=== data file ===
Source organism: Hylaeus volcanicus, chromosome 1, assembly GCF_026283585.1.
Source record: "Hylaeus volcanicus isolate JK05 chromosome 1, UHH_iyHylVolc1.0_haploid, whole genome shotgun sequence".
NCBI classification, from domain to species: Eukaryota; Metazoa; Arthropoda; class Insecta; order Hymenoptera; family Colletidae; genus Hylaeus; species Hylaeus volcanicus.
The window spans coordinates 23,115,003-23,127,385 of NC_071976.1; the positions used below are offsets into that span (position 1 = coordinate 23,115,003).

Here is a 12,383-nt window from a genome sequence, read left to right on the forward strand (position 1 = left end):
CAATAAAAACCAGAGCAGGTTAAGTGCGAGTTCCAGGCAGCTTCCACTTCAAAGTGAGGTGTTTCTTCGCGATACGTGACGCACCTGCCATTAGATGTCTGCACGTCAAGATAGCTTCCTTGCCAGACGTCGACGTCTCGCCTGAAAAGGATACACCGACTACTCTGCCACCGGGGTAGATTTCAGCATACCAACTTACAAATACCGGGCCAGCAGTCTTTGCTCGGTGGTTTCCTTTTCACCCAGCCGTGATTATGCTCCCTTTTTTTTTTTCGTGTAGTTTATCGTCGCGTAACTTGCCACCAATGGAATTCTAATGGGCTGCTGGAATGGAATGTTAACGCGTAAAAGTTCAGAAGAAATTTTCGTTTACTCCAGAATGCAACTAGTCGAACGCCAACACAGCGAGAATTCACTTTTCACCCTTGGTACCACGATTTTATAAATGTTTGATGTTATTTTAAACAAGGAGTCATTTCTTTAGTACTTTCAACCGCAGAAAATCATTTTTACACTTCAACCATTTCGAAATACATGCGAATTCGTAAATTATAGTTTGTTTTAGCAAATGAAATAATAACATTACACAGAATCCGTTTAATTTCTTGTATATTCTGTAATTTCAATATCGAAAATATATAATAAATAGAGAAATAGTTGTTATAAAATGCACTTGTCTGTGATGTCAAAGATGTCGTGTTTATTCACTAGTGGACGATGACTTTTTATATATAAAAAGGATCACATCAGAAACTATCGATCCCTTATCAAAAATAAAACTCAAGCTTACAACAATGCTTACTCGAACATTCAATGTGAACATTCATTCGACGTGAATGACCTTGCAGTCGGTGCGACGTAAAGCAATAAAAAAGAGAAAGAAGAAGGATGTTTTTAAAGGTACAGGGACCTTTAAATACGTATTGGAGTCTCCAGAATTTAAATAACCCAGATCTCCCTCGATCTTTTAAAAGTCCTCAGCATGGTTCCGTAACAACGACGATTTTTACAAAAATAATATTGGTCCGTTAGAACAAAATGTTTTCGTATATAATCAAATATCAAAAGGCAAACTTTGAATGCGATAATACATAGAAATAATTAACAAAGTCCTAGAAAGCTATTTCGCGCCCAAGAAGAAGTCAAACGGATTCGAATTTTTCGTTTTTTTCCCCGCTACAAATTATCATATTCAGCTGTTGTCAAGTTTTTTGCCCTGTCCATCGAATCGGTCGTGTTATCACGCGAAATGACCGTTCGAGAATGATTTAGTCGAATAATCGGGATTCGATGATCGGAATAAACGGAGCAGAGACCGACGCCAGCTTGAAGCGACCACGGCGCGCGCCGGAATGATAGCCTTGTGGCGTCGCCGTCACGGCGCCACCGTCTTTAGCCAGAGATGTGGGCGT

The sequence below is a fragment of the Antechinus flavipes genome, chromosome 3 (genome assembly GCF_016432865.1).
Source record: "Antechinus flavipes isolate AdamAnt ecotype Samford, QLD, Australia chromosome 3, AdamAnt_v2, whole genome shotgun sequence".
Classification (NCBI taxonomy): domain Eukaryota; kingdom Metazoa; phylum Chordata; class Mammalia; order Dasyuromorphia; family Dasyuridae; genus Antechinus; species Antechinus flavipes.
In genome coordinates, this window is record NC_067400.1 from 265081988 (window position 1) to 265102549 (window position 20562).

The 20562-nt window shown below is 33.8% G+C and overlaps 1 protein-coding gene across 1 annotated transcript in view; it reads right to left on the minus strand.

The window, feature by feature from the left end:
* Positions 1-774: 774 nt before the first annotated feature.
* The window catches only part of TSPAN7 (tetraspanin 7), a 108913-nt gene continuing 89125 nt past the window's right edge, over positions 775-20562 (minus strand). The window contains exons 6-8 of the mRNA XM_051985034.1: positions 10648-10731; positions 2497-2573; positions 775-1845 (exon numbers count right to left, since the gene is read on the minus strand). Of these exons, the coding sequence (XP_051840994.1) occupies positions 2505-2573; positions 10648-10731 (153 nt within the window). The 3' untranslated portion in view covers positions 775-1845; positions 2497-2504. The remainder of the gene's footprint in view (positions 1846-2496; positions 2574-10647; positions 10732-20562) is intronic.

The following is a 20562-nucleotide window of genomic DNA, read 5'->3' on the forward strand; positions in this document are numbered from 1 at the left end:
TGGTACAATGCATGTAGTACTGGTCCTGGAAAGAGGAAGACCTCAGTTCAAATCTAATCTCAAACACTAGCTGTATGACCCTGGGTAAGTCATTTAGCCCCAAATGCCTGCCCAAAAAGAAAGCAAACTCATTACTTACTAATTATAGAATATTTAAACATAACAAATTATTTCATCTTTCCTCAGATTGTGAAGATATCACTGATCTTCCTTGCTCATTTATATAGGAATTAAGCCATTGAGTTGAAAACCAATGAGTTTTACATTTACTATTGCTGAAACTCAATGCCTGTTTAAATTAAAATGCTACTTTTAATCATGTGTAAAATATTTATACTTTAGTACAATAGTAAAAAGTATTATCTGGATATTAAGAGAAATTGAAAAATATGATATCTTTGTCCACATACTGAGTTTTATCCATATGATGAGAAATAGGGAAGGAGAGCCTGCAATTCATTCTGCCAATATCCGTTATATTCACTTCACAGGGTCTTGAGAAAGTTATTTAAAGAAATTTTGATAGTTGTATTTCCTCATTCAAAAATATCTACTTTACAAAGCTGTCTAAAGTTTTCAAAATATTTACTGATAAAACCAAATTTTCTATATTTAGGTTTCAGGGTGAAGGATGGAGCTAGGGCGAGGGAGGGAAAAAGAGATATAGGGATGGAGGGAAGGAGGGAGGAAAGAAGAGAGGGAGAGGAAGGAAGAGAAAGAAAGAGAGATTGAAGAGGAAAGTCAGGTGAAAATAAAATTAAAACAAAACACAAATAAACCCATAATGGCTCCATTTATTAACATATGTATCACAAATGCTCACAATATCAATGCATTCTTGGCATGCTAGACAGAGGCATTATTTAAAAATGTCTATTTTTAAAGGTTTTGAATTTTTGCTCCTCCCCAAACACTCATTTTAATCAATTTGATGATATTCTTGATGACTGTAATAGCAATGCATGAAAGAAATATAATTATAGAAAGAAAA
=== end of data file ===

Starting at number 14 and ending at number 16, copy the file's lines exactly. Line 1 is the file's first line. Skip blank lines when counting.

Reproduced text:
* The window catches only part of TSPAN7 (tetraspanin 7), a 108913-nt gene continuing 89125 nt past the window's right edge, over positions 775-20562 (minus strand). The window contains exons 6-8 of the mRNA XM_051985034.1: positions 10648-10731; positions 2497-2573; positions 775-1845 (exon numbers count right to left, since the gene is read on the minus strand). Of these exons, the coding sequence (XP_051840994.1) occupies positions 2505-2573; positions 10648-10731 (153 nt within the window). The 3' untranslated portion in view covers positions 775-1845; positions 2497-2504. The remainder of the gene's footprint in view (positions 1846-2496; positions 2574-10647; positions 10732-20562) is intronic.

The following is a 20562-nucleotide window of genomic DNA, read 5'->3' on the forward strand; positions in this document are numbered from 1 at the left end:
TGGTACAATGCATGTAGTACTGGTCCTGGAAAGAGGAAGACCTCAGTTCAAATCTAATCTCAAACACTAGCTGTATGACCCTGGGTAAGTCATTTAGCCCCAAATGCCTGCCCAAAAAGAAAGCAAACTCATTACTTACTAATTATAGAATATTTAAACATAACAAATTATTTCATCTTTCCTCAGATTGTGAAGATATCACTGATCTTCCTTGCTCATTTATATAGGAATTAAGCCATTGAGTTGAAAACCAATGAGTTTTACATTTACTATTGCTGAAACTCAATGCCTGTTTAAATTAAAATGCTACTTTTAATCATGTGTAAAATATTTATACTTTAGTACAATAGTAAAAAGTATTATCTGGATATTAAGAGAAATTGAAAAATATGATATCTTTGTCCACATACTGAGTTTTATCCATATGATGAGAAATAGGGAAGGAGAGCCTGCAATTCATTCTGCCAATATCCGTTATATTCACTTCACAGGGTCTTGAGAAAGTTATTTAAAGAAATTTTGATAGTTGTATTTCCTCATTCAAAAATATCTACTTTACAAAGCTGTCTAAAGTTTTCAAAATATTTACTGATAAAACCAAATTTTCTATATTTAGGTTTCAGGGTGAAGGATGGAGCTAGGGCGAGGGAGGGAAAAAGAGATATAGGGATGGAGGGAAGGAGGGAGGAAAGAAGAGAGGGAGAGGAAGGAAGAGAAAGAAAGAGAGATTGAAGAGGAAAGTCAGGTGAAAATAAAATTAAAACAAAACACAAATAAACCCATAATGGCTCCATTTATTAACATATGTATCACAAATGCTCACAATATCAATGCATTCTTGGCATGCTAGACAGAGGCATTATTTAAAAATGTCTATTTTTAAAGGTTTTGAATTTTTGCTCCTCCCCAAACACTCATTTTAATCAATTTGATGATATTCTTGATGACTGTAATAGCAATGCATGAAAGAAATATAATTATAGAAAGAAAA